Making Tax Digital is a step towards government tax collection in real time. That may sound fanciful, but we’ve heard ministers and commentators talk about taxing internet transactions as they happen – maybe just wishful thinking.
In 2010 the Treasury put forward the idea that employers might pay gross salaries to a government agency, which would calculate and deduct the tax and national insurance, and which would then pay the net amount onwards to the employees. This idea went no further for reasons that might be obvious, but it does show the direction of thinking.
Getting the money in
The government has to collect taxes to pay for roads, hospitals etc – just as any business must watch its cashflow, so must a government collect its tax revenue diligently.
Every government which is able will want to follow this path of getting incomes reported digitally, and getting more frequent tax collections. The way forward will be to collect tax quarterly, and after some years (although this is not being suggested at present) it is logical that the frequency of returns would become monthly, followed by monthly payments of tax.
HMRC says it will mean fewer tax returns – is this a joke?
HMRC’s introductory publication even shows a graph showing the number of tax returns falling as Making Tax Digital takes effect.
In fact, Making Tax Digital will require businesses and individuals to make quarterly returns of their income. Instead of one statutory return each year, there will be five (four quarters plus one to finalise).
This all starts in April 2018. There are different start times for individuals, businesses, large companies, but we are not trying to cover all the detail here.
An illustration of how profound this change will be …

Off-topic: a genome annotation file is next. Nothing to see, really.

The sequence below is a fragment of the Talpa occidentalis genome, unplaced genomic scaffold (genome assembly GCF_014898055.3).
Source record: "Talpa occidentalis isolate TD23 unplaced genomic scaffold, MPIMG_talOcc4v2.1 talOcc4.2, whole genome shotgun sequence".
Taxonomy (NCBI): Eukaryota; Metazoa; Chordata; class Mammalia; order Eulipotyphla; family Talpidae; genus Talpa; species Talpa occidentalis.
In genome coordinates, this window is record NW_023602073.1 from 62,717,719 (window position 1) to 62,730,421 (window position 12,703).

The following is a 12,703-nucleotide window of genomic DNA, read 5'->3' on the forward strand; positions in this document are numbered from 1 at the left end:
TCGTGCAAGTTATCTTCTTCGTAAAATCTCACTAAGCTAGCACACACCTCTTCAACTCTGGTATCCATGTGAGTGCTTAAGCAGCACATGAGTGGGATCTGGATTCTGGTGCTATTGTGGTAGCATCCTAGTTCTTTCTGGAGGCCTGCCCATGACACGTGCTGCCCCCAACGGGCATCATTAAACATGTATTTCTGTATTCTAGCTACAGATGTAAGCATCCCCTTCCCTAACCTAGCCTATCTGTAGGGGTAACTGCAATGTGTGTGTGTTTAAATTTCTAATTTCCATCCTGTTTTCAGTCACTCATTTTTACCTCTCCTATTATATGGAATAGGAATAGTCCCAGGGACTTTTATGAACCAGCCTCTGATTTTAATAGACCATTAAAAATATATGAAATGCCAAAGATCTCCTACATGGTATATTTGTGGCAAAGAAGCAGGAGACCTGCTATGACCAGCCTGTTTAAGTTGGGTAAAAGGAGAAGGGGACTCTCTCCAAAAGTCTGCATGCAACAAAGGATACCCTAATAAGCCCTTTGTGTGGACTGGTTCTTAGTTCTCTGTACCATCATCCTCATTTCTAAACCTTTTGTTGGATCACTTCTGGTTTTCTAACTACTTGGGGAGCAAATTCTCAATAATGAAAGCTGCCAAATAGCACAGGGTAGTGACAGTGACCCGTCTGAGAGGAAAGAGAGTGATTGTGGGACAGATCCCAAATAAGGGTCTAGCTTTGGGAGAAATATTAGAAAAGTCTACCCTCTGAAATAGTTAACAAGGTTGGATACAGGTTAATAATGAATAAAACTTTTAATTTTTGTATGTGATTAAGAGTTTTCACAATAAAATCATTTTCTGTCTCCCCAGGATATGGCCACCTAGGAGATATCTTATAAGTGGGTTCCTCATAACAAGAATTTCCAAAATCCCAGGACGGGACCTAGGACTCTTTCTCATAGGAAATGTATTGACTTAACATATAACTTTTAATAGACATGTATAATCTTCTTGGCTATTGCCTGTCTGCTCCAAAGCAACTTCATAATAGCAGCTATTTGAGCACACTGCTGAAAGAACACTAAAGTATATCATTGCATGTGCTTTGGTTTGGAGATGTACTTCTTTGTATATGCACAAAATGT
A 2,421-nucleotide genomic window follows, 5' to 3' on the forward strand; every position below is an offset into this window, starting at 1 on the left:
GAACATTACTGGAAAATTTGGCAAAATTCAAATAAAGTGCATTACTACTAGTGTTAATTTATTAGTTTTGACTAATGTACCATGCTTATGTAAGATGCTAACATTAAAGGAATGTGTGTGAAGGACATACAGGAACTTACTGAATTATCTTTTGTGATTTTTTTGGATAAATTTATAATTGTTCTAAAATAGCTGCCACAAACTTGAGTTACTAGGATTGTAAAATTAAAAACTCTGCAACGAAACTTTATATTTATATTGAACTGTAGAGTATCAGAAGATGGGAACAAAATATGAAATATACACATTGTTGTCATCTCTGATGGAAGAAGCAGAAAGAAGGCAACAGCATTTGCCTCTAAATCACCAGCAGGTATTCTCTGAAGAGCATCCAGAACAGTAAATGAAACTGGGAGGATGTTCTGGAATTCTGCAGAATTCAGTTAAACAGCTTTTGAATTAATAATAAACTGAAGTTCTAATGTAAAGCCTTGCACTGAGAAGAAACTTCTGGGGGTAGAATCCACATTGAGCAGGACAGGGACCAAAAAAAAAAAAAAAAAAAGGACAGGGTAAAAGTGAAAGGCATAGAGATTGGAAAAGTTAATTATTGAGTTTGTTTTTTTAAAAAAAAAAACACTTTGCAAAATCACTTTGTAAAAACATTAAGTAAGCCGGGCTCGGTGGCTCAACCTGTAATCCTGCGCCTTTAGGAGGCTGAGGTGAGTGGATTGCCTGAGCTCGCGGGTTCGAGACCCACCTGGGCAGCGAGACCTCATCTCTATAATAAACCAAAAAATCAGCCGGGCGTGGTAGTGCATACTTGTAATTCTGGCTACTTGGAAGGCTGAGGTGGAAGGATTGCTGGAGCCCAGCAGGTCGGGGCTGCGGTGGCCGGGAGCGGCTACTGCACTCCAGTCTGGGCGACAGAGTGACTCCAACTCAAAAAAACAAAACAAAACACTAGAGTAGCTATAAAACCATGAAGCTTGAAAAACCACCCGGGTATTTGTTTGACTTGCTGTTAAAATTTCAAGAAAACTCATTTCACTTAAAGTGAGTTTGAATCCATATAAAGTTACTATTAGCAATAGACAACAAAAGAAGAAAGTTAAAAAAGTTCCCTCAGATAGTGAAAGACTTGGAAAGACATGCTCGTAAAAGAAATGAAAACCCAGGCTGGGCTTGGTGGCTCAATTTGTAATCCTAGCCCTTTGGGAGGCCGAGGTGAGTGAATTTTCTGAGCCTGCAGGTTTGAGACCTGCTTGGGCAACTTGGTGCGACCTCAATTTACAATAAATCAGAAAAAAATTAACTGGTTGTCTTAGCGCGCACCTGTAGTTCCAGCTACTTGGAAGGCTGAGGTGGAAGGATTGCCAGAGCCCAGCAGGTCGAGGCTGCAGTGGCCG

HMRC has suggested that the threshold for Making Tax Digital will be £10,000, although this is not yet confirmed. Suppose that an individual has self employment income of £8,000, and a rental property income of £5,000. This individual will have to file four quarterly returns for each income.
These returns must be made digitally. Paper returns are so yesterday… HMRC really does not want to receive information on paper because of the cost of having to employ people to deal with paper.
At present the Making Tax Digital returns will not be combined with other returns like VAT returns (although we might expect that to change in time), so a sole trader with two sources of income, employees, and registered for VAT will have many frequent returns to make online, with penalties for missing the deadline.
We might not be surprised if HMRC delays implementation, or changes the thresholds. There is certain to be adverse publicity when things don’t go smoothly, but this is the way forward, so we might as well get on board.
For individuals and businesses, the place to start is to get your information into digital format. HMRC will enable reporting online using their software, but so far almost any commercial software has been easier and quicker to use than HMRC’s facilities. The trend is towards cloud-accounting software which will interact with HMRC automatically, taking advantage of bank feeds and automating the accounting process as much as possible.
Which software should you use? You might need to have this up-and-running by April 2018. Now is the time to do the research….